Review

Redgrove's Wife — Penelope Shuttle

Bloodaxe
Price £8.95

Redgrove’s Wife is Penelope Shuttle’s ninth poetry collection and arguably her most important work in a successful career as a poet spanning twenty-five years. In her first book with Bloodaxe (surprisingly Carcanet didn’t republish her) we find Shuttle at her most open and veridical. These are poems written during 2000-2005, a period when she lost two of the closest people in her life: her father and her husband (the extraordinary poet Peter Redgrove).

Those familiar with the conjuring abilities of Shuttle's previous work will not be surprised that she offers up something of an unusual grief map. Though we realise from the outset that Shuttle is writing through loss, she is frequently found to be objectifying it or looking for ways to transform death into a renewal of life itself. Many of the early poems in Redgrove's Wife place an importance on everyday objects or rituals that are tempered by absence. A pair of Redgrove's shoes are thrown out taking with them many walks together. A spider’s hustling persistence and capacity for work shine as an example of forward momentum. Indoors we find Shuttle perceiving that even A jug of water / has its own lustrous turmoil.

These, we sense, are observations essential to the poet if she is to find any cognizance in grieving. The strength of facing her up to loss head-on while keeping faith in the world is a double-handed task and one that Shuttle is candid about. As she explains…I am trying to love the world / back to normal.

The book's opener, Songs, mourns through waterish eyes full of ghostly greens / and golds. Tears, initially shed for her father, move through the air to coasts and orchards where her vision of grief exists alongside the memory of a father-song that glistens with rubies and diamonds. Ultimately in the poem, Shuttle's memories of her father invite the idea of ‘beauty and history’ as a way to outlast her own anguish. The quick-moving imagery in this tightly-packed poem is powerfully yet concrete. It's writing with a knowingness of the natural world as a key to unlocking grief. Another early poem, To Be Whispered, is incredibly heartfelt throughout and it too insists on open air, away from the house, where the poet is like an alphabet / refusing to breed in captivity:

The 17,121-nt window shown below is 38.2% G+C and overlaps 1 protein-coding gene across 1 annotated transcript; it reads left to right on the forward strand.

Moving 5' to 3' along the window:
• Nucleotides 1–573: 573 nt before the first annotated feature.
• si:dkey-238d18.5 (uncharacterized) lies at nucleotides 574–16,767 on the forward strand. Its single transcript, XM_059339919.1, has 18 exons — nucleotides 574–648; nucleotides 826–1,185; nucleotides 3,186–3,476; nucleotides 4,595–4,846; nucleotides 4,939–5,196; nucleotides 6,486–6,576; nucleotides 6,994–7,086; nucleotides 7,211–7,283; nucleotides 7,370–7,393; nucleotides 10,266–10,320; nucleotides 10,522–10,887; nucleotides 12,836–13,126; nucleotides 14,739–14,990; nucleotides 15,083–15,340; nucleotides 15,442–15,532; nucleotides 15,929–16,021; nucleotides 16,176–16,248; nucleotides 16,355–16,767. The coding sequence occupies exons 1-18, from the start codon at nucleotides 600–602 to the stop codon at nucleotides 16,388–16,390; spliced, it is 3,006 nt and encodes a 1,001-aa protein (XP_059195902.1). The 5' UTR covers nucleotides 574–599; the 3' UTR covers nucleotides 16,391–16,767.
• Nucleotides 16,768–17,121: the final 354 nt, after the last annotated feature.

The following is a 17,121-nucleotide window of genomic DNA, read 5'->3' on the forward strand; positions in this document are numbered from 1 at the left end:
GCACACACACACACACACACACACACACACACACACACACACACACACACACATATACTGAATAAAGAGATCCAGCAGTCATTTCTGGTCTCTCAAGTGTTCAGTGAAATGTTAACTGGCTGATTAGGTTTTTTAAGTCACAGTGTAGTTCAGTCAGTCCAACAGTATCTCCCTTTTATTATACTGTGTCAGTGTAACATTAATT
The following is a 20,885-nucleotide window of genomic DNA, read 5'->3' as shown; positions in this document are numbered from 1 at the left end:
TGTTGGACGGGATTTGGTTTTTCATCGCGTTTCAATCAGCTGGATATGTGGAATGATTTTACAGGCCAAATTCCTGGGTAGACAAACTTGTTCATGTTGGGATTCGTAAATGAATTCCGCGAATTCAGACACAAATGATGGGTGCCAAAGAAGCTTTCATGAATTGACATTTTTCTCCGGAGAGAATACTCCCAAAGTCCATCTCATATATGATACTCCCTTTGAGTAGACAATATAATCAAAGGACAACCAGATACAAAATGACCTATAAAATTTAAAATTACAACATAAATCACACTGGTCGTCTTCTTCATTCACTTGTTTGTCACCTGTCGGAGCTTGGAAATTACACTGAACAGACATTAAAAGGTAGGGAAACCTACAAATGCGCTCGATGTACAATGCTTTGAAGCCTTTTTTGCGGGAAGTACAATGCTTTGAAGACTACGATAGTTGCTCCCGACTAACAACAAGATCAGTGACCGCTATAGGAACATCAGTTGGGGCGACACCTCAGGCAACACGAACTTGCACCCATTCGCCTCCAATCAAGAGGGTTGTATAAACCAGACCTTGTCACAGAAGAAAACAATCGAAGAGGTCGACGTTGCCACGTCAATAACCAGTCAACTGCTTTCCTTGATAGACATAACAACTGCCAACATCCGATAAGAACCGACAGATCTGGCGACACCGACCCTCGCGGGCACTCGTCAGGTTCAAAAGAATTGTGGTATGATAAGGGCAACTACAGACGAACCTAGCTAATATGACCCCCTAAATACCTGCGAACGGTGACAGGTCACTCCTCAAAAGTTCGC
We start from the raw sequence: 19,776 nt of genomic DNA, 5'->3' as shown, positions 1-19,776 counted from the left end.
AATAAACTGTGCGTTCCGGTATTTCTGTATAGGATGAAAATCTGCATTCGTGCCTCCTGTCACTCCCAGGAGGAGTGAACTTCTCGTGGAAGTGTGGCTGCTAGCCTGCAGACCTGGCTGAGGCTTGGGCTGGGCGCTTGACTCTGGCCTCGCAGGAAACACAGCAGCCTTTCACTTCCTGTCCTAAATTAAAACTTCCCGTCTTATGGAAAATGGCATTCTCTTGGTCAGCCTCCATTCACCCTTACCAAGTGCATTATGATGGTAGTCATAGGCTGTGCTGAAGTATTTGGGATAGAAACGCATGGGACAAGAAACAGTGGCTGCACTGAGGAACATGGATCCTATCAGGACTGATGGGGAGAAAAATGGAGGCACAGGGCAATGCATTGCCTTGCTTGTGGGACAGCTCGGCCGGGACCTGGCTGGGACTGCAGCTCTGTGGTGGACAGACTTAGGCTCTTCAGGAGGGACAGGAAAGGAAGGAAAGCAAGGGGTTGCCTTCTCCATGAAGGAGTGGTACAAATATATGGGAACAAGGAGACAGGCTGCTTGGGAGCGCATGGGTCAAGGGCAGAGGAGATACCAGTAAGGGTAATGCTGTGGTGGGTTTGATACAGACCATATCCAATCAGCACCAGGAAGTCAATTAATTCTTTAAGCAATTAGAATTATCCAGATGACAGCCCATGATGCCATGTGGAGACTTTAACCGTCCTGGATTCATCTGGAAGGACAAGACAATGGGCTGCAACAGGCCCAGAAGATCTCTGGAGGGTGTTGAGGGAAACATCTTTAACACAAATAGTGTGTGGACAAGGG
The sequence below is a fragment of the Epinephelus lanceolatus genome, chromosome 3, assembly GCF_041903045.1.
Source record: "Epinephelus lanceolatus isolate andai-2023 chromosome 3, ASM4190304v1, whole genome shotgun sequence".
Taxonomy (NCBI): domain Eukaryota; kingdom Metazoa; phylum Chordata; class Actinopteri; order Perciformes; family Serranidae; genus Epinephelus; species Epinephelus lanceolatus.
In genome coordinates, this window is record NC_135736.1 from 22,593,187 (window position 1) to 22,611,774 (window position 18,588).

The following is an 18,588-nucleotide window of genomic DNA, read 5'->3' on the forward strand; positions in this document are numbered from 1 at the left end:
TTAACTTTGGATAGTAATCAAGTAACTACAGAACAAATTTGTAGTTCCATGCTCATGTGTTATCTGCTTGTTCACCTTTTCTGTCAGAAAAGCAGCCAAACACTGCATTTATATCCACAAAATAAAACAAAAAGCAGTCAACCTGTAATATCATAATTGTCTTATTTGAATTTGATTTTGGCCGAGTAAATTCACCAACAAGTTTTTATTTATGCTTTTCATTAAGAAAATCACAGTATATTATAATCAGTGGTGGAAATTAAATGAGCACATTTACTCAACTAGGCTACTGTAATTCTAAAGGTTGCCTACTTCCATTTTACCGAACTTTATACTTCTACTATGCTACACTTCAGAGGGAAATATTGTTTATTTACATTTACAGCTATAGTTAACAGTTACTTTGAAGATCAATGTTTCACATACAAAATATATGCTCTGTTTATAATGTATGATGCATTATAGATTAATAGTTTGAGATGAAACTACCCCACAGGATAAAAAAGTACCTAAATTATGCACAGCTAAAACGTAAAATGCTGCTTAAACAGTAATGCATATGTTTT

If I was twilight,
or a cliff shadow, or one of those feline spiders
you loved,
I’d follow in your new life
as salt water,

not returning to the empty house
where nothing of you lingers

Missing You – a twenty-four-part poem sequence – is where we find Shuttle at her most exposed and autobiographical. Many of the short poems are cleverly repetitive, suggesting the cyclical effects of grieving, but they are not the best poems in the collection. Generally the series threads together well; the poems are brave and frequently underscored by Shuttle's unswerving love for her late husband. Often we find Redgrove being addressed directly and, at times, it almost feels as if we, the reader, are eavesdropping. The best lines are poignant, even prophetic:

Death is the feather in your cap,
the source of your fame,
my darkest lesson

Despite its overall success, the Missing You sequence is a fringe overlong and not all the poems are winners. Missing You #2, for example, with its overuse of multi-corporation names (cue Asda, Boots and Woolworths) is visceral and honest but would be better off without constant high-street brand naming (wouldn’t all poems?). It’s a little like seeing a close-up of a Pepsi can in a decent film noir. Disappointingly, the big corporations also reappear in the otherwise excellent January x 2.

Essentially, Redgrove’s Wife achieves more when roping in the enigmatic and the ethereal and bringing these elements into the natural world. The most re-readable poems delve outside domesticity and strive to reach across rivers and continents. Missing You #6 ends:

You preferred astronomer’s weather,
sciences of the birds

You were a prayer across the Orinoco,
a Tiber fitting me to perfection

Throughout the remainder of Redgrove's Wife we find Shuttle taking on a wide sweep of writing styles and subject matter with confidence and wisdom. Veering thematically from the earlier section of the book, these are not poems strictly about grief. Totality and The Bat of Totality form half of the stunning Eclipse x 4 sequence and are among the best poems in the book. Refreshingly un-British in pitch, Shuttle finds beauty in the ‘total dark’ before it loosens into brightness. The observation of the brief sun/moon eclipse is delivered with luminosity and true poetic wonderment of what holds between the known and concealed world of, in this case, light and darkness.

Elsewhere, months of the year arrive new-fangled and are expertly recast. September arrives as a floating classroom / for studying the great lakes. April takes its ill wind from town to town…unfolding the emptiest lily, the wettest rose. There are also quirky list-poems concerning post-office regulations and footnotes, plus some hauntingly apocalyptic weather poems, The Glimpse being an ace example. As with previous Shuttle collections, we find some subtly erotic poems; Azucar, with its cunning allusions towards self-pleasure show a trademark audacity. It’s not much to other people…And it hurts no-one but me.

These are closely worked poems of inventive force and occasional humour (essential to a collection half-built on lament) delivered, against the odds, in a climate of a double bereavement. Overall, Redgrove's Wife is a testament to Shuttle's creative dexterity and resourcefulness, confirming her position in contemporary British poetry as a distinctive poet of dynamic imagination.

James Byrne

 

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